LONDON – Global industrial use of grains, mainly for making ethanol, is expected to increase 3.3% in 2016-17, continuing an upward trend that began early this century. The International Grains Council, in estimating industrial use by both grains and country, placed prospective use this crop year at 339.9 million tonnes, compared with 329.1 million in the prior season. In 2014-15, global industrial grain use totaled 325.5 million. It was in 2012-13 that use first exceeded 300 million tonnes.
Ethanol manufacture again was the major driving force in industrial use of grains. It was forecast to account for 181.9 million in 2016-17, against 175.9 million in the preceding year and 173.9 in 2014-15. Biofuels as a part of ethanol use continued to be a powerful factor with a total in 2016-17 at 164.3 million tonnes.
The United States industrial use of grains rose to 173 million tonnes in 2016-17 from 169.5 million in 2015-16, a 2% gain. China followed with 67.5 million tonnes and the E.U. ranked third at 36.9 million. These two were expected to gain 5.2% and 4.4%, respectively, over 2015-16.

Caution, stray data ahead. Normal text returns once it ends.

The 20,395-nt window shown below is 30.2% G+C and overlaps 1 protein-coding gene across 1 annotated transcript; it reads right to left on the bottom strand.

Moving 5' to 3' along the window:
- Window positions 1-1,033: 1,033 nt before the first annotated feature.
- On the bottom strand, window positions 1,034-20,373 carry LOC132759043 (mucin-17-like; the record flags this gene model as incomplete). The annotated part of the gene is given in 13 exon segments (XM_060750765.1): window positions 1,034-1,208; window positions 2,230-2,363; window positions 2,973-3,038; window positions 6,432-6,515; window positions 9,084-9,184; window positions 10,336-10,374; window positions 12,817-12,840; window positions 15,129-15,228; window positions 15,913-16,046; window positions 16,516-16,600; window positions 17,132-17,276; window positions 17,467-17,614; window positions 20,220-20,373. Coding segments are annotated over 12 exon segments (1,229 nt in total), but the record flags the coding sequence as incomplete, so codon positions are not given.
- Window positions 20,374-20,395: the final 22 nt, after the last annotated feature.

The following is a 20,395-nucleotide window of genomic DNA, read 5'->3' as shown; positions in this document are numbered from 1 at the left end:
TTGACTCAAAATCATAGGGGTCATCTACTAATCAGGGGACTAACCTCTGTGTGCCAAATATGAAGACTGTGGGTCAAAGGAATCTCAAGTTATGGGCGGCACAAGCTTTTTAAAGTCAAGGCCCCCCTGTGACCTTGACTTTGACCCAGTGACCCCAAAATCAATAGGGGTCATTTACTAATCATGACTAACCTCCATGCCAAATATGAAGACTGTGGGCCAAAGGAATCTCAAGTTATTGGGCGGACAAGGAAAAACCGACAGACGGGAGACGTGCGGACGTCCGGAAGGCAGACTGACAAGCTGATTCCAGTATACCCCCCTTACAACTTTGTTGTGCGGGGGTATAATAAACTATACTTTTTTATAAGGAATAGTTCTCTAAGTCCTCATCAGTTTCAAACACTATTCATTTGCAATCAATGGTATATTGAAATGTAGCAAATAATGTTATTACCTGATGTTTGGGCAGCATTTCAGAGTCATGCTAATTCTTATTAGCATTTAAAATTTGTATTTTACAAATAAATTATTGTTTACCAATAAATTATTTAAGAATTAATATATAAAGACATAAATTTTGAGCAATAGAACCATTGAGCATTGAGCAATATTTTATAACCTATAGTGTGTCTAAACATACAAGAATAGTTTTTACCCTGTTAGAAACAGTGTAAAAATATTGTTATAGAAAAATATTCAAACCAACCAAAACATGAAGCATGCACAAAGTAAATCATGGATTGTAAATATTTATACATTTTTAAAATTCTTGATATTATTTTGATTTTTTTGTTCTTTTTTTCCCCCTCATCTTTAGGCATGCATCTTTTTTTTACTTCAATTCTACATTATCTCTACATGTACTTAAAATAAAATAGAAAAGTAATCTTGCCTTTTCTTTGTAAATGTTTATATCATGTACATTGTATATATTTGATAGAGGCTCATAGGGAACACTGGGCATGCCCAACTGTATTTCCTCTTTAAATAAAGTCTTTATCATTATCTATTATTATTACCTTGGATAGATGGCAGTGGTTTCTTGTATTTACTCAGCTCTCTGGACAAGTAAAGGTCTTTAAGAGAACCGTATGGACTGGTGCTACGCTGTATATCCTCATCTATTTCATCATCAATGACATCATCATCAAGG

As has been the case for all the years the I.G.C. has compiled these estimates, the United States stands as the major user of grains for making biofuels. U.S. biofuel use in 2016-17 was forecast by the Council at 138.6 million tonnes, or 41% of the global total. American use of grains for biofuel was 135.4 million tonnes in 2015-16 and 132.5 million in 2014-15.
Other users of grains for biofuel output included the European Union at 11.3 million tonnes, against 9.8 million in 2016-17; China at 7.2 million versus 6.8 million in the prior crop year, and Canada at 3.7 million, the same as the prior year.
Starch making, which was forecast to account for 120 million tonnes of grains worldwide this year, increased nearly 4% over 115.7 million in 2015-16. Brewing use, which rose only 1%, was expected to reach 37.1 million, against 36.7 million in the preceding crop year.The I.G.C. said the increase in grain use for starch making reflects strengthening in financial conditions. The better economy also was a positive in boosting brewing growth mainly in Africa and Far East Asia. Brewing growth in South America “stayed lackluster,” the Council said, “owing to slow economic recoveries in some areas, including Brazil.”